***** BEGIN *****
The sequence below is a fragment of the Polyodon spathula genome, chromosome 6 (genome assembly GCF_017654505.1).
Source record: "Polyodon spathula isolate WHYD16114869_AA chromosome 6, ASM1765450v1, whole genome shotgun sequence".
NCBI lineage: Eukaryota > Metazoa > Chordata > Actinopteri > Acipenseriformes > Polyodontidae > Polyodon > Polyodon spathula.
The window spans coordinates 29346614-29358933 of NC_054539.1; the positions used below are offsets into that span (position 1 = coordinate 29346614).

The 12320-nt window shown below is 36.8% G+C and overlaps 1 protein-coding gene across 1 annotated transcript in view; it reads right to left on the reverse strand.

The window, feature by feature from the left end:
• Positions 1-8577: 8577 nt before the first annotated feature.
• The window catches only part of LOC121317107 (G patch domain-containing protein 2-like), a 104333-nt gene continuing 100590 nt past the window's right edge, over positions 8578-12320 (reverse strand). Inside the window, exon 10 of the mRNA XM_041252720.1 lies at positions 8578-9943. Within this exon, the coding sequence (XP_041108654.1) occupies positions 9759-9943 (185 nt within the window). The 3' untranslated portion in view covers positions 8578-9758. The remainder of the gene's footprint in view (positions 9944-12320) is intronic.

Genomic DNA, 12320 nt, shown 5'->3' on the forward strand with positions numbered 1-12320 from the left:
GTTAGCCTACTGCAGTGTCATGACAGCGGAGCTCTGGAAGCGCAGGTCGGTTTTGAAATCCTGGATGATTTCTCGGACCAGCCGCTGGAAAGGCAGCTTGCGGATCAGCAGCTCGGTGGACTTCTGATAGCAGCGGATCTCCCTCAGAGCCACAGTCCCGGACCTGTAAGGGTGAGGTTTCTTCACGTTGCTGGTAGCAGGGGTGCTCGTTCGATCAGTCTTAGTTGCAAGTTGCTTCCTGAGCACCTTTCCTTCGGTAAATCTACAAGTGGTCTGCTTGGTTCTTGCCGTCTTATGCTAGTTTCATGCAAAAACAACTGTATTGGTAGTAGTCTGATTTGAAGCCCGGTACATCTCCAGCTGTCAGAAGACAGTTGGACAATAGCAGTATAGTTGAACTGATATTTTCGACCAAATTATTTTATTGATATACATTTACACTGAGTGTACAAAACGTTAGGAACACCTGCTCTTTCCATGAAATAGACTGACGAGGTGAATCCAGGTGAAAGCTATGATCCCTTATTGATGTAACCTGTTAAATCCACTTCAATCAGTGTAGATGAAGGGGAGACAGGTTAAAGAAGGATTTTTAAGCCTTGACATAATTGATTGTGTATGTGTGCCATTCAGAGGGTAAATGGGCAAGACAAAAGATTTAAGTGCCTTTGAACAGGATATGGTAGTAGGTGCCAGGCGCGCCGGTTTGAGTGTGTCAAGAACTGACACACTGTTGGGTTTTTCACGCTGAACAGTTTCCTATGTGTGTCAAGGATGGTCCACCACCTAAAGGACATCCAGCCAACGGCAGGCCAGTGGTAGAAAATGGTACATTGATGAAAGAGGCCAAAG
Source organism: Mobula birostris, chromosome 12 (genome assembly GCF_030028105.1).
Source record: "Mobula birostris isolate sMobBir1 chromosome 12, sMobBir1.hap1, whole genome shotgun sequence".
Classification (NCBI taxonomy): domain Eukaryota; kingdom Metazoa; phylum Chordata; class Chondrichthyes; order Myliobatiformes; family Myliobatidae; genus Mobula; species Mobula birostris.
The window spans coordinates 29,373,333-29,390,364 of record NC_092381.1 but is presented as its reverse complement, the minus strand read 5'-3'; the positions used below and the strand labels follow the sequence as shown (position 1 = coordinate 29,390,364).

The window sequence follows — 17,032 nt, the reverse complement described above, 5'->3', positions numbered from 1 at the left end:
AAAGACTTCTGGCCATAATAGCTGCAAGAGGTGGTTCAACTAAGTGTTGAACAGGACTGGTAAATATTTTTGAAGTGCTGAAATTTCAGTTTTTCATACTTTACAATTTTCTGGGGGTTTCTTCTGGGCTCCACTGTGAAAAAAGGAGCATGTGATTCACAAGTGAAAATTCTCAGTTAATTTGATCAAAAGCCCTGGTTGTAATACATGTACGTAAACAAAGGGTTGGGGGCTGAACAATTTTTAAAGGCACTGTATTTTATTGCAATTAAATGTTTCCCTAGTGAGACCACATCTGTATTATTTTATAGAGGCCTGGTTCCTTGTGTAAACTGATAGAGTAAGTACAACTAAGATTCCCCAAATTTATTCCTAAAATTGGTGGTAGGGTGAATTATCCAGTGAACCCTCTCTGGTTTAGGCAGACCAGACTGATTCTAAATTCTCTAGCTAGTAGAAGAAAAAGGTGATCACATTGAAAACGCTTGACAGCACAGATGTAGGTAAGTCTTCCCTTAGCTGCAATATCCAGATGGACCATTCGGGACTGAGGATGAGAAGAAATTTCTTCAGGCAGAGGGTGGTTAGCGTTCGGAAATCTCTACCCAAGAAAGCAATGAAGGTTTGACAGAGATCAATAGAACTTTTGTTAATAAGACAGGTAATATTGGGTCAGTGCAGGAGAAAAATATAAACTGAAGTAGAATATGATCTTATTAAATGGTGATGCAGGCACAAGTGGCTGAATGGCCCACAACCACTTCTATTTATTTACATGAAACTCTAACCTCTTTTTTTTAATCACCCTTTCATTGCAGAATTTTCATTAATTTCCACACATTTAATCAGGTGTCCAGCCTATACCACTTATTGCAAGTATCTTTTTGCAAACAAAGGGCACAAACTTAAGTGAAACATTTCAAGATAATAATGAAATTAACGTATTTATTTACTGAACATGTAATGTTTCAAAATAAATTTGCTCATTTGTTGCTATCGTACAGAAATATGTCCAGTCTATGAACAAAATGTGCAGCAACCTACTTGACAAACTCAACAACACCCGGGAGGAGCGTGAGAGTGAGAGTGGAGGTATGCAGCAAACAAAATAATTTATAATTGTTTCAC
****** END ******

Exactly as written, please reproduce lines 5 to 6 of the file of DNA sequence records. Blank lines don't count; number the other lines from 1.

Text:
The 12320-nt window shown below is 36.8% G+C and overlaps 1 protein-coding gene across 1 annotated transcript in view; it reads right to left on the reverse strand.

The window, feature by feature from the left end: